rollling -- seasick remedies?

I live, paddle, and practice rolling on inland water. I get to the coast only a couple of times a year. Twice I’ve gotten seasick while rolling on moving salt water – itty bitty swells. Once it was enough to make puke like crazy; the other time, just nausea. I don’t get seasick while sitting up in my boat perpendicular to the water. It seems to be when I’m horizontal and bouncing up and down – and tasting salt – that I get sick.

I would like to find a remedy for this problem so that I can keep going down to the coast to work on my surf launches and landings and rolls out in the swell. I would appreciate hearing from others who have experienced nausea and figured out a solution that does not have a lot of undesirable side effects. Thanks a lot.

G Travis

North Carolina

From the archives…
via the search feature:

Seasick prevention
Try “Bonine”. It works, and is non-drowsy. Dramamine works too, but tends to make you sleepy.

seasickness remedies – thanks!
I should have thought to search the archives. That was a great thread on seasickness and its remedies. Bonine – good suggestion. I won’t go out again without taking Bonine or wearing a scopolamine patch.

Thanks, guys, for the help.


Dried ginger candies
You can buy it in candied form at least two ways: a jelly form, and a dried fruit form. I can’t vouch for its anti-seasickness properties but many others say it works.

Usually I don’t get seasick when rolling, but if I do many in a row I do start to get dizzy. It’s not the motion of the water in that case–it’s the spinning.

One thing to be careful of is to take good care of your sinuses. One of the last times I went rolling, I started to feel nauseous very soon, which had never happened before. I hadn’t even started rolling! But my ears had been a little stuffy so sinuses probably were out of whack, and eating a fast-food burger and fries 45 minute earlier was definitely a bad idea. Never again.

sinuses, nausea, ginger
I’m willing to try crystalized ginger.

I roll in a lake and a neighbor’s pond which is often alarmingly scummy. So I try to be religious in my use of a noseclip. I don’t want a sinus infection.

But a burger and fries – man, that sounds good!

The Candied Ginger Works
I found out this summer. Some the night before. Some at breakfast. Some at the put in. Folks around me were getting sick and I wasn’t. Thanks Pika.

and ear plugs

– Last Updated: Nov-21-08 5:34 PM EST –

If I don't use ear plugs when practicing rolling I get nauseous.

I also keep ginger on board. Most recently I keep ginger crystals which I dissolve in water or club soda when I need them.

scopalamine PILL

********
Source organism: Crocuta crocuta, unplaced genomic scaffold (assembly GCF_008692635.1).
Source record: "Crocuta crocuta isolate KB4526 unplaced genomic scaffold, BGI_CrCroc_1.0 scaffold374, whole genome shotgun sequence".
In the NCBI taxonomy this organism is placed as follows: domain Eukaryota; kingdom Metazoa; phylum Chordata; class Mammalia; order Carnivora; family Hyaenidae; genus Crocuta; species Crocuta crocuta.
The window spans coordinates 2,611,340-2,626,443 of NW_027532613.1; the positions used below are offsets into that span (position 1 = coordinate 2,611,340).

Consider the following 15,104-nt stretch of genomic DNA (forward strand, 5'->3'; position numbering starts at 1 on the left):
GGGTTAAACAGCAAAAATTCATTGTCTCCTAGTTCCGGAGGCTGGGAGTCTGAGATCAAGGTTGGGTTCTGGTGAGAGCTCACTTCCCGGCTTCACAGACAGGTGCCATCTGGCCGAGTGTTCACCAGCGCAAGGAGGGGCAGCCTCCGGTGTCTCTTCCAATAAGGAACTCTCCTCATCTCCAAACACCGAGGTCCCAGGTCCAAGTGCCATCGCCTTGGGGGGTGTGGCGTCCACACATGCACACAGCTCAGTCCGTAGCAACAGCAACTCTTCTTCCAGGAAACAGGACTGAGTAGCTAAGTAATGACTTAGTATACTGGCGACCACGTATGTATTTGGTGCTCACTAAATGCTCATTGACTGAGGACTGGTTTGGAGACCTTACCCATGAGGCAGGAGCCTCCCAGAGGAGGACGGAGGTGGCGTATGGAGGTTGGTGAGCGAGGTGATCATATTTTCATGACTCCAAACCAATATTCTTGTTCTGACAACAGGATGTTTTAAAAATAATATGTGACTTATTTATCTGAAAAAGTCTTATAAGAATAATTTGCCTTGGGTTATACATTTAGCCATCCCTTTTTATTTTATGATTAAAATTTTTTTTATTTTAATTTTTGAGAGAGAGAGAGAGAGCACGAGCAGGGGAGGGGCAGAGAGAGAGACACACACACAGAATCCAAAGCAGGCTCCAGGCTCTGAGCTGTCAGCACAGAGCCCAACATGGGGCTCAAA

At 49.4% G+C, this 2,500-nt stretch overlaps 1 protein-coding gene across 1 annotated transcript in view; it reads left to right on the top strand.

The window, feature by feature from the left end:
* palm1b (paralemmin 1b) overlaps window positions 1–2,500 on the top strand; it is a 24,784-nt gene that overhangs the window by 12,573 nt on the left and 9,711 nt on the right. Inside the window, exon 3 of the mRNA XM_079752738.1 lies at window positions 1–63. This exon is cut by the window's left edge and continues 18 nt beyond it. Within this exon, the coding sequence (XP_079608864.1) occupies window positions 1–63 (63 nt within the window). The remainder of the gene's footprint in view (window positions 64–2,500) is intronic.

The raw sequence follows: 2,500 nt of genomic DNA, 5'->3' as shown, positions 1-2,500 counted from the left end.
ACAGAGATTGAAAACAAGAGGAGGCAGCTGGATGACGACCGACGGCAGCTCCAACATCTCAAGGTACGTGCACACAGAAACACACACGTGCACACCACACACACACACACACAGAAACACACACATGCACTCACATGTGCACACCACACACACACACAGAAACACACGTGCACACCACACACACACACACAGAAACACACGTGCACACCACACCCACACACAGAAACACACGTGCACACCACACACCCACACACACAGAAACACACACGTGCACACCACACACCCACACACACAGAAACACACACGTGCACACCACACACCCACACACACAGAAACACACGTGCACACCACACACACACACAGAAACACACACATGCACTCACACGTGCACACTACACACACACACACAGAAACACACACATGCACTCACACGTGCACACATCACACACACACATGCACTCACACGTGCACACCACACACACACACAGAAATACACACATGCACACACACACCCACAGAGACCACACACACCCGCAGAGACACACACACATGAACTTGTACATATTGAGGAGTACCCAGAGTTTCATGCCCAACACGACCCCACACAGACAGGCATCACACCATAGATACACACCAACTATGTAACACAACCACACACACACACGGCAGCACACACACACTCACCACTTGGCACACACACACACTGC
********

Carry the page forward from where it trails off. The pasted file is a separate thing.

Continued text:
I have yet to suffer seasickness while kayaking, but in longer sailing voyages, I’ve had my share. I greatly prefer oral scopalamine over the patch or either of the dramamine formulations. Both Dramamines make it hard for me to keep a straight head, and that’s not something I can tolerate while boating. The patch can fall off or wash off, and it takes a long time to take affect. The Scop pill is effective within 30 minutes.

Ask your doctor for a prescription.

My daughter gets motion sickness really bad and we found that candied ginger works great. She takes a piece of it when she gets in her boat and she’s fine.

She used to use Gravol but found that she’d get a bit drowsy (and it takes an hour before it works). The ginger is a much better, natural solution (and it tastes good too).


Avoid ALL alcohol
in the days preceding any potentially seasick days. Don’t ask me how I know.

and limit caffeine

– Last Updated: Nov-21-08 1:59 PM EST –

Likely doesn't directly affect the seasickness, but does impact balance, reactions, mental state, etc. - as well as stomach/gut issues - so can agravate things (not to mention bladder issues).

I experienced seasickness
a few times my first year paddling. I found that (for me) it was because I was looking too much at the bow of my kayak. Something about focusing on the bow (basically a close-up fixed point) while the waves produce background motion… ugh, can’t handle it. Now I tend to focus out in the distance more. Of course I can still look at the bow, but in passing, not keeping my eyes fixed on it for more than a few seconds at a time. Never had a problem since.

Oh, and it’s worse for me in very hot weather… have to be even more diligent then or I’ll end up doing some Olympic hurling.


Have a full stomach
Sounds strange, but it works for me. I have gotten seasick (badly) twice while kayaking, and both times were after leaving without breakfast or eating very little. I now eat a double ration of oatmeal whether hungry or not, and have never had a recurrence, even in much rougher water, rolling practice, etc.